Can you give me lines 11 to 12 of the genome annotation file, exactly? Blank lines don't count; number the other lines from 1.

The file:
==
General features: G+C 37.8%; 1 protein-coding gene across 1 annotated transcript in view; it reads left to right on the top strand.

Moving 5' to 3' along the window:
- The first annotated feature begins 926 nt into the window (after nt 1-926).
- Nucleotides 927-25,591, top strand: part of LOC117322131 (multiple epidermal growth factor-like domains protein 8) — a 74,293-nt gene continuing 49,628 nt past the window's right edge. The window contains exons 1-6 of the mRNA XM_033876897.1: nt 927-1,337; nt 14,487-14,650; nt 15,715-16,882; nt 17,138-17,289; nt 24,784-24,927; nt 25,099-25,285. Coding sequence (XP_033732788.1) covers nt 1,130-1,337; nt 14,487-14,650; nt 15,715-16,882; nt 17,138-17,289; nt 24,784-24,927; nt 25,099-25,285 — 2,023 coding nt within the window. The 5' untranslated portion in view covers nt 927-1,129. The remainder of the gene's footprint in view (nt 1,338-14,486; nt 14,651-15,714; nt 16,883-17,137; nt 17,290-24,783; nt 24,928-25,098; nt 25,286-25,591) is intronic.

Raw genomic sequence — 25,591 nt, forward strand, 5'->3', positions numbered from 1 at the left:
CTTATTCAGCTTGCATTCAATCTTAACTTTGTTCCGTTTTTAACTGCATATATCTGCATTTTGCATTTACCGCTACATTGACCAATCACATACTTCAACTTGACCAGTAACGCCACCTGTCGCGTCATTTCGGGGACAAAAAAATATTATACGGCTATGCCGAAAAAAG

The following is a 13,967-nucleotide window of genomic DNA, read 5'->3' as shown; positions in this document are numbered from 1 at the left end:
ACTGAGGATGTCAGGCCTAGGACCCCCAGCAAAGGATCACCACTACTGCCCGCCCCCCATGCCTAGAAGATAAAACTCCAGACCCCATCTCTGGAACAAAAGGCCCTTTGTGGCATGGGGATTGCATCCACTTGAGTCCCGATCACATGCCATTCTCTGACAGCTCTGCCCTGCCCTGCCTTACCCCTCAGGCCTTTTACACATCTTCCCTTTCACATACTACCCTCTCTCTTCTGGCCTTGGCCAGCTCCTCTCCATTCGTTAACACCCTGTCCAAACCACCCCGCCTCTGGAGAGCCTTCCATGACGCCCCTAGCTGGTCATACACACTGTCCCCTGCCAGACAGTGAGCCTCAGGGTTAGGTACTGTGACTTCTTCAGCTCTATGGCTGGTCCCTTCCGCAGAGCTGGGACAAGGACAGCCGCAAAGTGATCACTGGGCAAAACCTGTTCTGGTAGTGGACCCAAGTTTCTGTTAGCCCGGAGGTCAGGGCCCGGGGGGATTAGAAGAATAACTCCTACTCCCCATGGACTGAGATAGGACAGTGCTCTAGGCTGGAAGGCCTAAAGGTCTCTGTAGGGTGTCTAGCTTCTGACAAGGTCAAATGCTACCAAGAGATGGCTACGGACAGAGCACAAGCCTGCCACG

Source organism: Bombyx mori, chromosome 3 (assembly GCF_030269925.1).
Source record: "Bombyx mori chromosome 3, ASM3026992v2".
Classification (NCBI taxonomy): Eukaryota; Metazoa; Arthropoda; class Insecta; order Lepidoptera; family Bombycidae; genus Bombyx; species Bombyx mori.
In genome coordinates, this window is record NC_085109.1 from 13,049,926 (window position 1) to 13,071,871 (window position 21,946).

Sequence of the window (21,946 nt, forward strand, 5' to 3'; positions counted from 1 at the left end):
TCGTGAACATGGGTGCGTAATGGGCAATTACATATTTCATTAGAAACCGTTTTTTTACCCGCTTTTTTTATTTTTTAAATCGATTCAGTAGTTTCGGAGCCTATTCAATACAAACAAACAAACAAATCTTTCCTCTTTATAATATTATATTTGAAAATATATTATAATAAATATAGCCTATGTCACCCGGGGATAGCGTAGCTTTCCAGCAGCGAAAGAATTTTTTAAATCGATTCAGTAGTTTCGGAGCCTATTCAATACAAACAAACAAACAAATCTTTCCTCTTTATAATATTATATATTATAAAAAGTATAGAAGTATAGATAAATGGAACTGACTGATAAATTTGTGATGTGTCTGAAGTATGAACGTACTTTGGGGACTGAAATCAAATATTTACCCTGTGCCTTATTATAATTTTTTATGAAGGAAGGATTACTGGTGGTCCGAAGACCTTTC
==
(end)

Classification (NCBI taxonomy): Eukaryota; Metazoa; Arthropoda; class Insecta; order Lepidoptera; family Bombycidae; genus Bombyx; species Bombyx mori.
In genome coordinates, this window is record NC_085109.1 from 13,049,926 (window position 1) to 13,071,871 (window position 21,946).